It’s no secret that Twitter is struggling with the issue of who to ban and who not to ban from its platform, as exemplified by the controversy over its initial decision not to ban conspiracy theorist Alex Jones and his conspiracy-theory website InfoWars from posting content on the platform. That decision was later followed by a seven day ban on Jones and Infowars.
Twitter is in a quandary again
After the company announced its decision not to ban Jones and to to permit him to remain on its site, it became the target of censure and intense backlash.
The New York Times recently visited the company headquarters in San Francisco and found that the social network was struggling with the complexity of the issues involved.
The report by the New York Times noted that Jack Dorsey, the CEO and founder of Twitter, was pacing back and forth in a conference room while discussing ways to make the social network safer for its users. The meeting had 18 people, including the safety team, and they discussed ways to remove “dehumanizing” speech from the platform. A member of this team said during the meeting that this matter was complex.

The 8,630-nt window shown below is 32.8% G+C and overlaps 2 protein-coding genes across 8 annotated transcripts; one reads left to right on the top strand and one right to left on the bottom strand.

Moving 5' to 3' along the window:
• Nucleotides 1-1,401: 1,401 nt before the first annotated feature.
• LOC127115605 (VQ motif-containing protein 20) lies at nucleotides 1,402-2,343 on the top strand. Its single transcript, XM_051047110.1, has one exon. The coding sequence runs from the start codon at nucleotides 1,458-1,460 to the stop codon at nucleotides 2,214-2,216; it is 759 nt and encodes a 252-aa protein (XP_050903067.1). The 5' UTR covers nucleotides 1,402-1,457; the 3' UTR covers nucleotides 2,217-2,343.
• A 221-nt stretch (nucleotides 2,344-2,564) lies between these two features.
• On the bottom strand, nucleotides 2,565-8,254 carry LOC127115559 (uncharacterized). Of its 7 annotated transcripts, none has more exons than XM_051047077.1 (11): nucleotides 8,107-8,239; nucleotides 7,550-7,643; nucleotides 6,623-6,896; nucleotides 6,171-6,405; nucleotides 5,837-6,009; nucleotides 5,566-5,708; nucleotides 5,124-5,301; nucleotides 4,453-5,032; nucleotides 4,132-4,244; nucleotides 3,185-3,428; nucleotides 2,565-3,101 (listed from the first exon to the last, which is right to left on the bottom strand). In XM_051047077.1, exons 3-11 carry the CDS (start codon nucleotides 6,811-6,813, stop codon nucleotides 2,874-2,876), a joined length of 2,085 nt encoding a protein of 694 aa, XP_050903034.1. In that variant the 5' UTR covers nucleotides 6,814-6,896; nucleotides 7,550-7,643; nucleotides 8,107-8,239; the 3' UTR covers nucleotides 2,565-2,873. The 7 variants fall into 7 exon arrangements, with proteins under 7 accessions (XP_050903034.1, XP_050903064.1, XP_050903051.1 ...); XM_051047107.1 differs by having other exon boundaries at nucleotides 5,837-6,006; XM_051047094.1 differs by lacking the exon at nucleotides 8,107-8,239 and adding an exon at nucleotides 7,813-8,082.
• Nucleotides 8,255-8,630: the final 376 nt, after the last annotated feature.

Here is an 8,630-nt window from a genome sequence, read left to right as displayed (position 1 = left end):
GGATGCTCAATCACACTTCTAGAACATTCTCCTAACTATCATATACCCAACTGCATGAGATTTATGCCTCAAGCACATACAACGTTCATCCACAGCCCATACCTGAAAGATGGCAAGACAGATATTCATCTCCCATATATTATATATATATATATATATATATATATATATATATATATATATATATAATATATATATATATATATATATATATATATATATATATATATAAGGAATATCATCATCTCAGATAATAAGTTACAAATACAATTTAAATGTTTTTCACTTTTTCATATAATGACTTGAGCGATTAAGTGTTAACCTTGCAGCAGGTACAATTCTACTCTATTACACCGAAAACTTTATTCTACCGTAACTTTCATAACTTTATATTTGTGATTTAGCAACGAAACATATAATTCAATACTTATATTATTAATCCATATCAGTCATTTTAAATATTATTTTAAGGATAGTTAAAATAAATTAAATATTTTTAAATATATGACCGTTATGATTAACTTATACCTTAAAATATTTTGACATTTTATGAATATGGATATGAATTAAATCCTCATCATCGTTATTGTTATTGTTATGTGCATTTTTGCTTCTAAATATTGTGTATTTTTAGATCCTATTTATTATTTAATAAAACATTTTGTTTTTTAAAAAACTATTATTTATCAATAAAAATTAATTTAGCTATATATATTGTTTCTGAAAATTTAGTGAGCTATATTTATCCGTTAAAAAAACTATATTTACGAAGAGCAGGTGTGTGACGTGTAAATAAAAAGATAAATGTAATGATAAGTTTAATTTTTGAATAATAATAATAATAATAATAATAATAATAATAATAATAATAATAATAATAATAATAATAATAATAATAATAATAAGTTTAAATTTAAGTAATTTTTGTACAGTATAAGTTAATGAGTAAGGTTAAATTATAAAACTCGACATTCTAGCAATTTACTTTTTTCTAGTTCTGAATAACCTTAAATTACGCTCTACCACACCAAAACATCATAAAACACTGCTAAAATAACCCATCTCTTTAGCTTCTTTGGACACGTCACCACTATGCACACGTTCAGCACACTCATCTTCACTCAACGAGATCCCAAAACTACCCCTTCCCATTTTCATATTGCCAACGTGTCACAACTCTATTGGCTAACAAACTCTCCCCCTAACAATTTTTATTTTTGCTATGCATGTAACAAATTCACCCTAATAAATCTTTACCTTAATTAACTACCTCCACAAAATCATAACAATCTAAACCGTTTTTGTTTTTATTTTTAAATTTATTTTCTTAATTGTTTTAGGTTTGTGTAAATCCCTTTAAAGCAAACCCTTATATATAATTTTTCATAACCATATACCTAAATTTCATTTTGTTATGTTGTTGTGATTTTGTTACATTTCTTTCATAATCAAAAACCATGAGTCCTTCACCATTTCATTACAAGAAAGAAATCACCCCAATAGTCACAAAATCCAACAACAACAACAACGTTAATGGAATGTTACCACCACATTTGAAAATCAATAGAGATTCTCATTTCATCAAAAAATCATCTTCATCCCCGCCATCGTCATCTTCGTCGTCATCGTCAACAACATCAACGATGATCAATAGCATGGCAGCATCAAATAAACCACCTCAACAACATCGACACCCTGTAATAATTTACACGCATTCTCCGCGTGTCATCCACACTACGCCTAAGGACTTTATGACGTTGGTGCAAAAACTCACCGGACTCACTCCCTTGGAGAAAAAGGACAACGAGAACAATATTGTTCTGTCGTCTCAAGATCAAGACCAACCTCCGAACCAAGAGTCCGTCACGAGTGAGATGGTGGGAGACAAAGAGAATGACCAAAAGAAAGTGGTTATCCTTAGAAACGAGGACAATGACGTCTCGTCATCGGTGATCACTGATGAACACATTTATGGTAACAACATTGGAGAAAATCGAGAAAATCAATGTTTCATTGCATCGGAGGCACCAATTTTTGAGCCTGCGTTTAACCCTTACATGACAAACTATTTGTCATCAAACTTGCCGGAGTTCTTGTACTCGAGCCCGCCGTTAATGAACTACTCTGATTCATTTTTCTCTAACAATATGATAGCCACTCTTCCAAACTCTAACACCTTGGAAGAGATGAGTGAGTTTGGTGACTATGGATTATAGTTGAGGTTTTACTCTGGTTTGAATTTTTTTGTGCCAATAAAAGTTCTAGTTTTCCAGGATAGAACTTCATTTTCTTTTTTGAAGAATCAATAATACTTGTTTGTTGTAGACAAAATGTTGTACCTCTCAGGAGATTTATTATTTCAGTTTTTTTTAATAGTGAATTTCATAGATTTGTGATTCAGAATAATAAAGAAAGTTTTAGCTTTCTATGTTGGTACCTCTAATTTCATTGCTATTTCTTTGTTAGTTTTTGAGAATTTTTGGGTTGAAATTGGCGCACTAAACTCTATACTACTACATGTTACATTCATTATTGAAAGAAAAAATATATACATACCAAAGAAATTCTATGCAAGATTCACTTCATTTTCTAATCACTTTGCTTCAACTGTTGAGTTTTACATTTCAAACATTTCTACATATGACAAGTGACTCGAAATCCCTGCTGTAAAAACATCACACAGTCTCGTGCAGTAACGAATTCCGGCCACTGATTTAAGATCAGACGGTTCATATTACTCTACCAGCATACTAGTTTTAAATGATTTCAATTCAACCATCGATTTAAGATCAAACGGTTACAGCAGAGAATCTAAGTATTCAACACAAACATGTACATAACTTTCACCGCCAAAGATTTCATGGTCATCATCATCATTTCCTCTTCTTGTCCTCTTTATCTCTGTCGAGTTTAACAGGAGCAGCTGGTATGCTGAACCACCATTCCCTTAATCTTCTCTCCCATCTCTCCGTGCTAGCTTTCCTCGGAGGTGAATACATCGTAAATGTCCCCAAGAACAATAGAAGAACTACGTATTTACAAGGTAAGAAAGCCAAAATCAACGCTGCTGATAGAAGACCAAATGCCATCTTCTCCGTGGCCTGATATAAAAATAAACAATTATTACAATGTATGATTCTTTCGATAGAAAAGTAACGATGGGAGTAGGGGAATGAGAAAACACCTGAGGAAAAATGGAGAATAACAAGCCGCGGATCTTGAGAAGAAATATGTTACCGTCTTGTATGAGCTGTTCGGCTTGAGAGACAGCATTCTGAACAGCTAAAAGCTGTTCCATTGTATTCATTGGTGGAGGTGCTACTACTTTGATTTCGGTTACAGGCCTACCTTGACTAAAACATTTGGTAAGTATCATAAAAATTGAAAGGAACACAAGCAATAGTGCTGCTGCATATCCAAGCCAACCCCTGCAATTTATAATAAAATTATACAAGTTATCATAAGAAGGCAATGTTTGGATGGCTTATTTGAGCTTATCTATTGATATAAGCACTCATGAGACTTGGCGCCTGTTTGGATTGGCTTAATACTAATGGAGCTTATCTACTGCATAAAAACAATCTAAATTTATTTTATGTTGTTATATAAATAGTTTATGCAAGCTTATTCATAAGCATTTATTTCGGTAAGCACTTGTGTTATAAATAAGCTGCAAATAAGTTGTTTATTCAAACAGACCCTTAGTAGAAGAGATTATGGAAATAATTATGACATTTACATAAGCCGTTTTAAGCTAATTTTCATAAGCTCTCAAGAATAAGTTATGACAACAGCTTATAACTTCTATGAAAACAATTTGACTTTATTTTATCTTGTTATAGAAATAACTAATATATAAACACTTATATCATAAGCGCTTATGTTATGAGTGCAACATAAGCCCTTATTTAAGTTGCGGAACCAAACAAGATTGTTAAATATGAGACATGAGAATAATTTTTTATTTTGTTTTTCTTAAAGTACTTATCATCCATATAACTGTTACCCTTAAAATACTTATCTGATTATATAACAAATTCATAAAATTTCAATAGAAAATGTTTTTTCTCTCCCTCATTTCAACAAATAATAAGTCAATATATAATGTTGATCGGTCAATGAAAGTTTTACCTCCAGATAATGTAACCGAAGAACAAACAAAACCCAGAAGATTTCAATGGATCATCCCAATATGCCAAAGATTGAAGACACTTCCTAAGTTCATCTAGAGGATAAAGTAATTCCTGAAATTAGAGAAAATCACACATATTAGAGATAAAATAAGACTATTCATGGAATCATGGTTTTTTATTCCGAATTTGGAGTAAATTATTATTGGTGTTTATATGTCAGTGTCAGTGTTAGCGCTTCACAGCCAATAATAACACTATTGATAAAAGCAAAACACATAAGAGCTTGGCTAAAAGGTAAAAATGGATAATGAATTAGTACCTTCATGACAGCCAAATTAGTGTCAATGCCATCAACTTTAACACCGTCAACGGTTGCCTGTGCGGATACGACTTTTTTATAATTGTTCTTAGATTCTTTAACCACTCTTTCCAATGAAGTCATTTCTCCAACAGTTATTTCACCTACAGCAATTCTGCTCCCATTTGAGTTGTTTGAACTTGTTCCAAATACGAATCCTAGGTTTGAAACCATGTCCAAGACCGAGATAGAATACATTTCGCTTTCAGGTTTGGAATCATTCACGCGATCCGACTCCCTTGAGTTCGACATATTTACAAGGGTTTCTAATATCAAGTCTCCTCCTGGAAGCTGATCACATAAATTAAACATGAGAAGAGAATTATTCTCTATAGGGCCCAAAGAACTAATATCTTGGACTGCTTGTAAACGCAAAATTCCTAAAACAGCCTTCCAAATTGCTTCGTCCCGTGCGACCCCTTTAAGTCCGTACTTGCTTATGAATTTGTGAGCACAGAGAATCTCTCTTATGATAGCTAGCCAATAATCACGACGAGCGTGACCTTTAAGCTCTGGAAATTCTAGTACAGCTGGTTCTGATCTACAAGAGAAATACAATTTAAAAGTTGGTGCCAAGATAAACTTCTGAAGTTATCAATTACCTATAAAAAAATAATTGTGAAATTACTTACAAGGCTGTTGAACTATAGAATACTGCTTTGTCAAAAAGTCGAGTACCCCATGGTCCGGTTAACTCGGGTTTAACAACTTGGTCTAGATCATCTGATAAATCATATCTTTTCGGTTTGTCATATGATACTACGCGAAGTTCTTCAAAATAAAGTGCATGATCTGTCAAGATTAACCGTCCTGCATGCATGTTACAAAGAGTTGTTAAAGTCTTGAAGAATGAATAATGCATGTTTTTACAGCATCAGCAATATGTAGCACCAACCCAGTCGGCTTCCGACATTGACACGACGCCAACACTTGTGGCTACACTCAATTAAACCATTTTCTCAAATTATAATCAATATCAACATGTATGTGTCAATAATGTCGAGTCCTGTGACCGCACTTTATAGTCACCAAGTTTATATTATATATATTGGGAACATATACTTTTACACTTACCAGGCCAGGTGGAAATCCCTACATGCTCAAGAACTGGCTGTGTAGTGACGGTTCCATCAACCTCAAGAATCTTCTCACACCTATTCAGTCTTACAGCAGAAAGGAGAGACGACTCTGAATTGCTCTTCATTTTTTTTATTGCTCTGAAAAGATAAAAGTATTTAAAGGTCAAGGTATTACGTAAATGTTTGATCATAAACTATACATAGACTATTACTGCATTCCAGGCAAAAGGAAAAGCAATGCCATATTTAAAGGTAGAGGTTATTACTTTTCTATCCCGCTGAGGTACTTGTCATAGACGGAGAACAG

Even defining dehumanizing speech was not an easy task. Dorsey and his executives agreed to draft a policy about dehumanizing speech at the end of the meeting and they said they would open the policy to the public for any comments.
Twitter’s CEO is okay with people not agreeing
Dorsey said during an interview that he was okay with people not agreeing with the company’s decision to keep Jones’ account live on the platform. He said that he does not see this as an end point and sees this as maintaining integrity with what “we put out there and not doing random one-off interpretations.”
Dorsey said that he was listening to audiobooks on speech and expression and was thinking deeply about human rights law. Mr. Dorsey is aiming for transparency inside the company and he has been motivating employees to post about their opinions regarding Mr. Jones publicly. Dorsey even appeared on a radio show with Sean Hannity – a conservative media personality – in order to refute claims that the social media platform is biased against conservatives.
Del Harvey, VP of Twitter Trust & Safety, wrote, in an email to company employees, that the social network would accelerate its efforts and adjust its policies to fight speech that dehumanizes the users. She noted that dehumanization was frequently a precursor to violence, which is why it is a top priority for the company.
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